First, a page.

No, Feeding My Children Kale Is Not Child Abuse


There was a quote shared rapidly among Facebook acquaintances who embrace gentle parenting. In general, my husband and I agreed with what it was saying. We could have left it at that. Especially since we should know by now that nuanced conversations seldom happen on Facebook. And yet my valiant, always-ready-to-debate husband dove in. As should have been expected, it did not go well. Comments flew back and forth for some time, and then we were told, 

“Forcing your kid to eat vegetables is child abuse. Period.”

Whoa. That escalated. 

How did we get here? The quote that started it all:

“Adults don’t eat foods that they don’t like but for some reason, we’re supposed to hold kids to a higher standard. Just like when we tell them they can’t have bad moods, off days, or decide who can hug and kiss them. People need to stop confusing spoiling children with respecting them as fellow people.”

There is so much in here we agreed with. 

  1. Kids can and should be allowed to have bad moods. 
  2. Kids can and should be allowed to have off days. 
  3. Kids can and should be allowed to decide who hugs and kisses them. 

But in our household, apparently, we are abusing our children because we expect them to eat kale or other plants at every meal. 


The more we tried to explain how this works really well and seems to be a healthy choice for us, the more the dialogue devolved. I have to assume there were key details being missed. Perhaps Spencer wasn’t clear, or perhaps the readers were reading selectively and wanted to be outraged (we often want to be outraged on the internet). I am going to take this opportunity to try to explain our approach better. 

First of all, in our household, adults do eat foods they don’t like. All the time.

To be polite at a family dinner. To avoid going to the store even though all we have left is soup we’re not in the mood for. To avoid making food for ourselves even though our spouse made Brussels sprouts.

Second of all, this has had tangible, positive impacts on my life. For a while, I hated kale and wouldn’t touch it. But I fell in love with a vegetarian who likes to cook (and completely avoids sugar). He would sauté big batches of kale, make it an integral part of the meal, and gently remind me that it is a food packed with vitamins and nutrients. And since I’m not usually one to go make a whole different meal if there is something in front of me, I would choke it down. At first just little bits. Then as a side dish. Then as main ingredients. 

Guess what? I still don’t like kale, but I tolerate it. Sometimes I even cook it for myself because I’ve found dishes it goes well in. I would never have reached this relationship with kale without someone encouraging me to eat it, reminding me that it will help my body grow strong, and sometimes even leaving me with few options to eat other than the kale. 

So when I say that I force my children to eat their plants, yes, I am holding them to the same standard I hold myself. 

The idea that this constitutes the label “abuse” seems dismissive of more traumatic experiences.

This extreme extrapolation could also be a reason some generations struggle to take the gentle parenting movement seriously.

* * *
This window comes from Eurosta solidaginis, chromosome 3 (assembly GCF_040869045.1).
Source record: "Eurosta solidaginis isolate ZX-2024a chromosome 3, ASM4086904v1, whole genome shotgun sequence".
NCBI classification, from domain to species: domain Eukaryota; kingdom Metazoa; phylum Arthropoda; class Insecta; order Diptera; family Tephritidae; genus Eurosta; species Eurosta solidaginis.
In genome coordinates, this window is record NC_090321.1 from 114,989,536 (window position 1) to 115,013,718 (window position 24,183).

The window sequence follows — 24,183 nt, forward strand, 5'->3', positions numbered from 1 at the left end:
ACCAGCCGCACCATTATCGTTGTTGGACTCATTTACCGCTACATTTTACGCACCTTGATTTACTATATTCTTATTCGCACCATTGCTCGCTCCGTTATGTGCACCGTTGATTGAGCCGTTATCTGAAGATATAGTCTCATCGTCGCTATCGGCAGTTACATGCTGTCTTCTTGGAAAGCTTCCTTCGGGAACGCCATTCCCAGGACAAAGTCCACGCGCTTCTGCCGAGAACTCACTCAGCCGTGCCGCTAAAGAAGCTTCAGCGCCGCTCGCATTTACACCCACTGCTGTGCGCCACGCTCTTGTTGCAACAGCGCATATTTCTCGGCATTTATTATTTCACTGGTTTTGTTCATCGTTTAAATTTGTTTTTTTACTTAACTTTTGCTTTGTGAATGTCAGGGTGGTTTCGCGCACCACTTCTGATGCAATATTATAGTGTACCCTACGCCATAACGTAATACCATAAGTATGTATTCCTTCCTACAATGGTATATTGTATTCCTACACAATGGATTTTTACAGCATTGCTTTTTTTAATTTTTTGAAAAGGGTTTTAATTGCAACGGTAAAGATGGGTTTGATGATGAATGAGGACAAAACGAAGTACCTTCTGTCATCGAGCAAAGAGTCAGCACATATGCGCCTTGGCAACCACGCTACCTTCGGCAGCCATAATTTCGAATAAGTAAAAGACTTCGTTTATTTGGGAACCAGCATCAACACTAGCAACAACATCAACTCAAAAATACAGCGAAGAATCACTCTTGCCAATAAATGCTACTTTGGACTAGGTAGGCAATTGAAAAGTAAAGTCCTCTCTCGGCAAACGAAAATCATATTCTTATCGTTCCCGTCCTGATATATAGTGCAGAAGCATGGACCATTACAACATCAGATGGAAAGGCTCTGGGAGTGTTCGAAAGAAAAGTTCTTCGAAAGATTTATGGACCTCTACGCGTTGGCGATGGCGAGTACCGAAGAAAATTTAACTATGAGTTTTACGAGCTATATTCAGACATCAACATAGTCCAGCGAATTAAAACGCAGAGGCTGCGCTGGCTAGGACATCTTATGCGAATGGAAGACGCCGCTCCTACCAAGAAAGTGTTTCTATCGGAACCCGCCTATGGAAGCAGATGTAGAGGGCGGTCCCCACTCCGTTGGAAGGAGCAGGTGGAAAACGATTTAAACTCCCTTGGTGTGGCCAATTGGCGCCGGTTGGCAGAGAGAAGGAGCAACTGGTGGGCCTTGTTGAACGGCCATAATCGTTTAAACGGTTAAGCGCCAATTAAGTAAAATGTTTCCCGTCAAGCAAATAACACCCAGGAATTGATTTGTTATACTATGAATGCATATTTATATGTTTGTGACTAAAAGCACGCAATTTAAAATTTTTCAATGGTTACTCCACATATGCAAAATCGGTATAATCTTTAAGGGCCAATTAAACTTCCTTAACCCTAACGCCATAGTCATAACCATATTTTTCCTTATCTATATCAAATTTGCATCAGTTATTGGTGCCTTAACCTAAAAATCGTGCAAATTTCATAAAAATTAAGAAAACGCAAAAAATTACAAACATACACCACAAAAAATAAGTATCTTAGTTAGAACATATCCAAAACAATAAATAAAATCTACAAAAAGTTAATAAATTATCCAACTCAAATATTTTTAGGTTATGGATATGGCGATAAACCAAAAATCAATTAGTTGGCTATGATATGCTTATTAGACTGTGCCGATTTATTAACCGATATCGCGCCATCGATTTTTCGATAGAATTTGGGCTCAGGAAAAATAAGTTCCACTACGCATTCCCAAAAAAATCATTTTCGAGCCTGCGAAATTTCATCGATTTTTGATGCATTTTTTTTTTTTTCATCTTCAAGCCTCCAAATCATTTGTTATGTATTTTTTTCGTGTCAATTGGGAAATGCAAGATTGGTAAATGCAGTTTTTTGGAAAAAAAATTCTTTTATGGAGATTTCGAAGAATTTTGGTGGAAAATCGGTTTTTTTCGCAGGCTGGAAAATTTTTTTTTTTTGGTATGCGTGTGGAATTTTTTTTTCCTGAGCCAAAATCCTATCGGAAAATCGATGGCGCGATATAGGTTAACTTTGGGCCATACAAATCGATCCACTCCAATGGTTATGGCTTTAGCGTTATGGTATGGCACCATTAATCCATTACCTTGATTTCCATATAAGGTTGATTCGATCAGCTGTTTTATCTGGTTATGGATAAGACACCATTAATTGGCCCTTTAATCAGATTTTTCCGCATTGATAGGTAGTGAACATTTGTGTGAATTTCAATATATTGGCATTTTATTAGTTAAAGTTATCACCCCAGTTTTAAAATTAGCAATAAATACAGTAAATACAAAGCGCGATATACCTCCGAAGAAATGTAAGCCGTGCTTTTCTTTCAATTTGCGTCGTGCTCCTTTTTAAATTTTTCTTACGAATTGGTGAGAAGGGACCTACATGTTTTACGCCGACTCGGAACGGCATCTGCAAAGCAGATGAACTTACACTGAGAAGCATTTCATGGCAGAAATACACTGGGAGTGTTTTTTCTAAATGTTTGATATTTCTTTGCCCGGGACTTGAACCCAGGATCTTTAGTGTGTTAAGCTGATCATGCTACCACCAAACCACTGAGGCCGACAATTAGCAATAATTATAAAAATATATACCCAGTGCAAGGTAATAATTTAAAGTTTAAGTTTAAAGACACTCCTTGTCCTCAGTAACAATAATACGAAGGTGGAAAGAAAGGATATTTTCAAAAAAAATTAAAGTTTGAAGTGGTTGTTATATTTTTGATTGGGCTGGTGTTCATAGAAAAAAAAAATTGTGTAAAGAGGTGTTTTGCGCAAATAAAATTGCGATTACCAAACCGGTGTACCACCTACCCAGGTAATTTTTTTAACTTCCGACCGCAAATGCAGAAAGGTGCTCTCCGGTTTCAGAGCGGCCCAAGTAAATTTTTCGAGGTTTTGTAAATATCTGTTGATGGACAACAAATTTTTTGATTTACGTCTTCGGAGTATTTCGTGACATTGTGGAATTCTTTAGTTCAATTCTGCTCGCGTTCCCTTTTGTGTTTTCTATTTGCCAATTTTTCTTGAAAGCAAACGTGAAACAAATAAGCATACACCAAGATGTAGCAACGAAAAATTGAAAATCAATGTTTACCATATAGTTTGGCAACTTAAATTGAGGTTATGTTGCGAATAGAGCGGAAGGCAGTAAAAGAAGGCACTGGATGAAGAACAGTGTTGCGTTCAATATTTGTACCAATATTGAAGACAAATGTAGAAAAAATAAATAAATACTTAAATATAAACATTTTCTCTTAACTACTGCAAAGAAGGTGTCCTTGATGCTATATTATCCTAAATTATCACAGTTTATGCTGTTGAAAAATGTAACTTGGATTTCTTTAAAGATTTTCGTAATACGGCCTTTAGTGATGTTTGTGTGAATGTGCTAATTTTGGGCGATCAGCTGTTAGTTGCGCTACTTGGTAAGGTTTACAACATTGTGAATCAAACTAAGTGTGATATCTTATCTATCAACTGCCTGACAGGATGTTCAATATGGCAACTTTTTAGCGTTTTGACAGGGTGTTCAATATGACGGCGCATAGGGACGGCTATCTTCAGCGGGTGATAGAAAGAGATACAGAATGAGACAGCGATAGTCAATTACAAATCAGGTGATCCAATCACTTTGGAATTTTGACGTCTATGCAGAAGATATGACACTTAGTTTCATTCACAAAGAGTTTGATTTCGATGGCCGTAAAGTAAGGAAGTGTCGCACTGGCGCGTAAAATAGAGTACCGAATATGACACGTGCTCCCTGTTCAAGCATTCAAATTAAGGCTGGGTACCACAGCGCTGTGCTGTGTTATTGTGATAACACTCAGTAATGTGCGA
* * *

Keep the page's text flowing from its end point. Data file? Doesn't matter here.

In my opinion, gentle parenting can be achieved while still enforcing basic expectations of health and safety. In the same way I will not let my child run in a parking lot, I will not allow them to eat nothing but bread. The key to gentle parenting is in how you enforce your boundaries. 

We don’t restrain our children. We don’t physically push food into their mouths. We also don’t say, “because I said so,” or make irrelevant comparisons to starving children in another country. 

We do, however, explain that food is there to nurture their bodies and help them grow strong. We explain that certain foods have more vitamins and nutrients than other foods. We explain that some foods taste really good, but don’t give your body as many vitamins. We explain that eating foods only because they taste good is really fun, but moderation is important. And at each meal, we put forward basic expectations of what is healthy for their body to consume. 

Yes, this means we sometimes negotiate “five bites of this, six bites of that.” We also allow our children to tell us when they are full. We sometimes challenge them when they claim to be full. Some nights, we let our children leave the table without eating anything. 

No. We won’t have candy if we haven’t eaten nutritious food. 

Again, this is the same standard we hold ourselves to. If I know we’re eating pizza for dinner, I often eat a big salad for lunch. If I know I ate a lot of candy one day, I won’t have any the next day to get back in balance. It’s not about weight, it’s not about calories, it’s about feeling good because my body is getting a well-balanced variety of foods for nourishment. 

Do I think our plan is perfect? No. We have our share of dinners full of negotiation and frustration and raise our voices and generally fail at gentle parenting. Do I think every family should follow our plan? No. Do what works for you and aligns with your values. Do I break my own rules sometimes? Yup. Birthday cake is birthday cake and will be consumed at a birthday party, no negotiating required. Would my children eat nothing but candy if I let them? Of course, and maybe they’d realize how terrible it makes them feel and learn their lesson that way. But when I ask my kids which plants they want with dinner, do my children request kale and broccoli? Yes. 

Let’s not call that abuse.


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